Contributor Day is dedicated to gathering WordPress volunteers to contribute to WordPress. Have you ever wondered how WordPress came about and why it’s free?

WordPress is open-source software. Its code is publicly available online, allowing anyone to visit the WordPress.org official website, find the software’s code, and download it for free use. Such a platform doesn’t just appear out of nowhere. In fact, many volunteers regularly contribute to its development. Some may sacrifice their personal time, while others might be assigned by their companies to work on it during office hours, following the official WordPress SOP for development. I had heard about this, but I wasn’t exactly sure what their “SOP” entailed. So, naturally, I couldn’t miss the opportunity presented by WordCamp Asia’s Contributor Day to learn about the “contribution SOP,” see how everyone participates, what groups one can contribute to, and so on.

On Contributor Day, I began by attending the Contributor Orientation to ensure that I had:

  • Created a Slack account and joined some channels within the WordPress workspace that interested me.
  • Created a WordPress.org account and logged into make.wordpress.org.
  • Created a GitHub account for backup purposes.

Having previously attended WordPress meetups in Taiwan, I already had these accounts set up. However, the process to log into Slack was a bit complex, and it took me some time to retrieve my account. Once everything was prepared, I headed to my first stop: the Marketing Team!

Contributor Day’s Marketing Team

The leader of the Marketing Team informed me that they use GitHub to track their work. They had previously created an issue for newcomers like me to read and solve. The issue suggested that we start by following WordPress on all its social media platforms and then try to create a social media post.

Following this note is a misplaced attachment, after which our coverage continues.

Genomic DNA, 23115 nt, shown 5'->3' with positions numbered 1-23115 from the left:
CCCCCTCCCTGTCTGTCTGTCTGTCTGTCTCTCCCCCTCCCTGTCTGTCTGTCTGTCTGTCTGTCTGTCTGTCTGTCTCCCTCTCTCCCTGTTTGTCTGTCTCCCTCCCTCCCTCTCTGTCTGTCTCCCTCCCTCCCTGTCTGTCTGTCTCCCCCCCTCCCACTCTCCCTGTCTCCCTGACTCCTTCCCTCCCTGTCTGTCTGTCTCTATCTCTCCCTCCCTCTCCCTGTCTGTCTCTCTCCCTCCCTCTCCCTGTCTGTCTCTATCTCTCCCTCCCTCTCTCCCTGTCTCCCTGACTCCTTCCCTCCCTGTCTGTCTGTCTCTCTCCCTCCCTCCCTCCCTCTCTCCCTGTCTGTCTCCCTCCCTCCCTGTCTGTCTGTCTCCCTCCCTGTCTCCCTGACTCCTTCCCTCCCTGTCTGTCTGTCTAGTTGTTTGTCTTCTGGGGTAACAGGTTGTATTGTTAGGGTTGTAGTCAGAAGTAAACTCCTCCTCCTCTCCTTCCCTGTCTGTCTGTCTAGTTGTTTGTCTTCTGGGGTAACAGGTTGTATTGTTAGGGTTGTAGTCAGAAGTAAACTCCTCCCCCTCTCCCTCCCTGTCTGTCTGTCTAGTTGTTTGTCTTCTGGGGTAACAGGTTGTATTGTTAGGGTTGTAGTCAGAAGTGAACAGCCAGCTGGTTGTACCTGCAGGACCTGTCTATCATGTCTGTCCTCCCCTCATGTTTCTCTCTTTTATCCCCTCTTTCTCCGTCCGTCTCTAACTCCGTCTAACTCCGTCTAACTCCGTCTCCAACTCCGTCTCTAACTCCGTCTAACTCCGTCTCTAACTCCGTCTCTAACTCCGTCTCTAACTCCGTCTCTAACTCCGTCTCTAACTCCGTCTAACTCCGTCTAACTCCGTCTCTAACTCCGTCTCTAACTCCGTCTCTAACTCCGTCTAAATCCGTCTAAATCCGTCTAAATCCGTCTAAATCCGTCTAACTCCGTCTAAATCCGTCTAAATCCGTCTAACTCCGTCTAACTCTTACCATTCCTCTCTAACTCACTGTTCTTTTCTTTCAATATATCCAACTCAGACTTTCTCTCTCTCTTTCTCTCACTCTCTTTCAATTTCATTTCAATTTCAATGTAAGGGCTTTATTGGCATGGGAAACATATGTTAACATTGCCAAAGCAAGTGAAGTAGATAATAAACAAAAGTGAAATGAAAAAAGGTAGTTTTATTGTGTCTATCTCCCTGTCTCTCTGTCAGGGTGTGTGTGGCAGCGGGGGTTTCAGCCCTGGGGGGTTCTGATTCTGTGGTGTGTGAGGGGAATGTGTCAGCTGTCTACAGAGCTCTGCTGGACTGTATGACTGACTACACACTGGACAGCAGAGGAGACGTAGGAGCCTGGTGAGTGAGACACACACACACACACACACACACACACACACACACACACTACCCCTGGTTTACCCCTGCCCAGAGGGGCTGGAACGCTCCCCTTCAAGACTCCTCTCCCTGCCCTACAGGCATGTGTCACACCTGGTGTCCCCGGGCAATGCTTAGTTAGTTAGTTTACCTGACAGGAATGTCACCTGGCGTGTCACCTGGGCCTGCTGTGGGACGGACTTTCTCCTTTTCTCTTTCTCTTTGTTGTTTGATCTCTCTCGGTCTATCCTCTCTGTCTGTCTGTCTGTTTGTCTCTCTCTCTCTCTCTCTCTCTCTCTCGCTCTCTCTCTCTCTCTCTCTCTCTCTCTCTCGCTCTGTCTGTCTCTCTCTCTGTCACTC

This post was about the WordPress Photo Directory. Contributors only needed to click on a link they provided, which led to a Google document, and write a paragraph promoting the WordPress Photo Directory. In this task description, they clearly outlined the things to be mindful of, the guidelines to follow, and how to submit our content—everything was very well explained, but of course, it was all in English!

After getting a hang of the process, I realized I wasn’t very confident in my English writing abilities. So, I talked to the team leader again, and they suggested that I could use ChatGPT to help with future contributions. Many team members are using this method to write more fluently in English. I think I might take some time to participate more in the future and also take the opportunity to learn marketing skills with other volunteers!

Contributor Day’s Polyglots Team

After lunch, I moved to another group, the Polyglots, which focuses on multi-language translation. As a Taiwanese, I thought it’d be good to get a grasp on this area, making it easier for me to participate and contribute my thoughts on translations. The team lead explained that the core programming of WordPress is done on make.wordpress.org. By logging into my account and navigating to https://translate.wordpress.org/, I could select my country’s language and start contributing to translations. The process was not difficult at all! It’s something I recommend others check out as well.

Reflecting on the entire day of Contributor Day, I felt deeply moved, especially seeing many veterans who have long been contributing. Entering the groups related to Core and seeing everyone’s laptops with screens filled with code gave me goosebumps. These people are like gods to me! Of course, all the teams are incredible, but as someone who is not very tech-savvy, I have immense respect for these engineers. Overall, the strength of the WordPress community is truly amazing. On Contributor Day, there were 627 participants, with 110 attending for the first time. I believe that WordPress has been able to endure and grow over more than fifteen years, thanks to these WordCamps that gradually educate the public and gather dedicated volunteers, building up our collective abilities and improving WordPress, thus expanding its vast ecosystem.

Contributor Day’s Welcome Party

On the first night, as a sponsor, I was invited to the Welcome Party. I had originally planned to meet KaoKao at the restaurant at 6:50, but I was so exhausted. After heading home for a brief rest around 5 PM, lying down made it nearly impossible to get up again. I managed to make it to the restaurant only after 7 PM, only to be greeted by a pleasant surprise! The food was fantastic, even better than what I had experienced at previous WordCamp Taipei and WordCamp Taiwan events. There were live-cooked steaks, my favorite shrimp and squid, and a wide variety of vegetables. The choices were plentiful, truly befitting an event of international caliber. Being a sponsor really has its perks!